To this end, LexFUN! encourages parents to use their good judgment in selecting costumes. LexFUN! promotes a safe and inclusive environment for the parade, one that respects social, generational, and cultural differences. We encourage costumes that are family friendly (not scary to our little ones) and portray positive images to our children. This event is open to the public.

In addition to bringing your little tyke in costume, also please bring two other things to the parade: 
(1) Bring your child’s favorite noise making instrument to help Elmo on his march around the Battle Green. 

(2) Bring a couple of can goods to donate to our Lexington Food Pantry drive. It is a great teaching opportunity to explain the importance of giving back to our community. 
We’re looking forward to another great parade this year!!!
See you on Sat. Oct. 31st at 9:45 am in front of the Visitors’ Center!

Wednesday, October 14, 2015

Lexington Community Center Grand Opening

 OCTOBER 17TH FROM 10:00 AM TO 1:00 P.M.


The Recreation and Community Programs Department and Human Services Department have moved to the Community Center.

On Monday, July 6th  programs and classes began at the Center.  39 Marrett Road, Lexington, MA 02421
We thank you for your ongoing patience and cooperation while final touch-up renovation work is being completed. 

 As of September 8th, the Center will be open from 8:00 a.m. to 9:00 p.m., Monday through Friday, and 9:00 a.m. to 5:00 p.m. on Saturday.  We look forward to seeing you there!

Your Community Center - Look What's Coming
A multigenerational, multicultural, and inclusive space
Technology-enabled large and small meeting spaces for community use
Senior Services programs for a healthy, active retirement
Classes, programs, and activities for people of all ages and abilities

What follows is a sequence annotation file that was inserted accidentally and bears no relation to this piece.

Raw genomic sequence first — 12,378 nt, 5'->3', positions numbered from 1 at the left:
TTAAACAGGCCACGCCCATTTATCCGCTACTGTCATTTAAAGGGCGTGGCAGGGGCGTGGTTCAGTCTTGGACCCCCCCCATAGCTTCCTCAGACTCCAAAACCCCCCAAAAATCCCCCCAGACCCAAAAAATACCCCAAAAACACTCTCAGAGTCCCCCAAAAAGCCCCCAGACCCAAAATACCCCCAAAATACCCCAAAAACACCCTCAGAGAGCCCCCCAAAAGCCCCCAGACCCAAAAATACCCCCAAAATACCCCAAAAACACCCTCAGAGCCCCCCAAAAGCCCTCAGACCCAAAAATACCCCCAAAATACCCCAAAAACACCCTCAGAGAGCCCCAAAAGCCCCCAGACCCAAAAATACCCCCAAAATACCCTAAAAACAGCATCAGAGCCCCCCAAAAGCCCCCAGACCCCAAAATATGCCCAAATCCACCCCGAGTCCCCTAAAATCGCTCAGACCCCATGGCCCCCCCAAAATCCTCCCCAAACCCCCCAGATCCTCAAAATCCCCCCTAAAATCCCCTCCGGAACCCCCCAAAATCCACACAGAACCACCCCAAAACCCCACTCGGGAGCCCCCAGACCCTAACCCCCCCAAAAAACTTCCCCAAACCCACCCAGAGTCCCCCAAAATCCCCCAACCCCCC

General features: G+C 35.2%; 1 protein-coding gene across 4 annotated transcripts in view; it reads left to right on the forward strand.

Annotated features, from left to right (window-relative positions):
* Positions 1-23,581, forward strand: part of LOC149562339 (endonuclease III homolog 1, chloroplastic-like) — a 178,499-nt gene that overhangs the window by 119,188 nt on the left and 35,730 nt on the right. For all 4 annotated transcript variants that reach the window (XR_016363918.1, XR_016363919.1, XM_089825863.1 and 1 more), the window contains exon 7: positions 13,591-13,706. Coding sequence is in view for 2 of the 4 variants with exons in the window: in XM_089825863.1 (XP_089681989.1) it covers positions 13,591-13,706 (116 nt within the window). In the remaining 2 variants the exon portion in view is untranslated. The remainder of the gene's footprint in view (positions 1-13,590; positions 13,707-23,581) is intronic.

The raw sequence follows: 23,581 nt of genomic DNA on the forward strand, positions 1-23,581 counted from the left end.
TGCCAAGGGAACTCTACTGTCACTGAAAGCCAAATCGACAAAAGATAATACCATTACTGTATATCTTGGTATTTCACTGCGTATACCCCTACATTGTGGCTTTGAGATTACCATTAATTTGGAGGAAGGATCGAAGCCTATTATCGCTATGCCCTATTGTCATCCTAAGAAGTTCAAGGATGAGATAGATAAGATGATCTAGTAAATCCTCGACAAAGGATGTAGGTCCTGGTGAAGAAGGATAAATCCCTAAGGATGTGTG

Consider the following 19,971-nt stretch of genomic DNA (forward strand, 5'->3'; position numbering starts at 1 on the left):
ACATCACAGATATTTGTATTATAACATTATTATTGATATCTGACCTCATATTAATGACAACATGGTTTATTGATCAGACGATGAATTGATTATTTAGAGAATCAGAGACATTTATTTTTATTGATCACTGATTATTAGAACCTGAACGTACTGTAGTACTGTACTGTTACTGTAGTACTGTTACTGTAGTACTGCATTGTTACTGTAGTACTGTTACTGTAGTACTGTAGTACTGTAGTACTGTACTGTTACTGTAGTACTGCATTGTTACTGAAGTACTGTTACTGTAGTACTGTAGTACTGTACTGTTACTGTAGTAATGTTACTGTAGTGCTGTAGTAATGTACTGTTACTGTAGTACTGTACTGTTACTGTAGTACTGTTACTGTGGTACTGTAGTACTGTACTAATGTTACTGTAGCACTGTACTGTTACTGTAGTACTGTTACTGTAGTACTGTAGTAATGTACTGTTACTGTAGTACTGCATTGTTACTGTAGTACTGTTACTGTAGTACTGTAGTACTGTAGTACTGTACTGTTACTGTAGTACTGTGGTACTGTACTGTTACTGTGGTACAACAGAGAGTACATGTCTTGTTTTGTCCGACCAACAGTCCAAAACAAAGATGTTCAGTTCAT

Specialized youth and family programs
Opportunities for community initiated programs
Fitness, wellness and cardio rooms for health and wellbeing
Games, billiards, and table tennis rooms
Support services for families, seniors, youth and veterans
Workshop, gift shop, craft, and classroom spaces for teaching and learning
Public WiFi, refreshment lounge, and plenty of sunlit spaces for reading and thinking
Centralized location for community connections, information, transportation services and making the most out of life in Lexington
Accessible via Lexpress and the MBTA
For more information, visit the Ad Hoc Community Center Advisory Committee webpage, or contact Karen Simmons, Director of Recreation and Community Programs, 781-698-4801, orSheila Butts, Lexington Community Center Director, 781-698-4802

Thursday, October 8, 2015

How to Save For a Down Payment as a Lexington Homebuyer

Lexington Homebuyer Down Payment Tips
Do you want to buy a Lexington home in the foreseeable future? As your Lexington real estate agent, I’ll be the first to tell you that now is the time to buy in Lexington! According to the latest reports, home prices and mortgage rates are predicted to increase by 4.7 percent by this time next year.

If you’d like to buy, but aren’t sure how to cut down on costs in order to save up a down payment, Trulia shared some great tips on how to ‘trick your mind’ into saving. Here’s a summary of some of their tips:

1.  Take away your spending money. If you are saving up for a down payment in your checking account, switch the money over to another account that doesn’t have a debit card attached to it. This way, you won’t be tempted to spend that money! You could also stop using debit cards altogether, and limit yourself to a certain amount of cash to spend each month.

2.  Automate savings. It’s easy to want to save, but then to spend the money before you ever transfer it to your savings account. To ensure that you’re saving money every month, or from every paycheck, set up an automated account that diverts some of your income into a savings account each month. Then you don’t even have to think about it!

3.  Set goals and reminders. A great reminder would be to post a picture of your dream home to a highly visible area, like your refrigerator, nightstand or desk, or make it your computer background. This will remind you what you’re saving up for. You could also create a savings timeline, with specifics on how much you need to save and how long you’re giving yourself to do it.

4.  Match purchases with savings. Every time you buy an impulse item, or something significant, put that same amount of money into savings. Sometimes the thought of spending double will be enough to deter you. If you buy an item on sale, figure out how much you saved, and put that amount into savings.

5.  Find support. Fill your family and friends in on your changes in spending habits. Post on social media sites about it, so your friends know, and you feel more accountable. Hang out with people who are more frugal or also trying to save. Their saving habits will rub off on you!

6.  Maintain status quo. Even if you earn a raise, or come into some unexpected money, don’t think of it as ‘extra money’ to spend. Put it all into savings, and keep living the way you’re living now.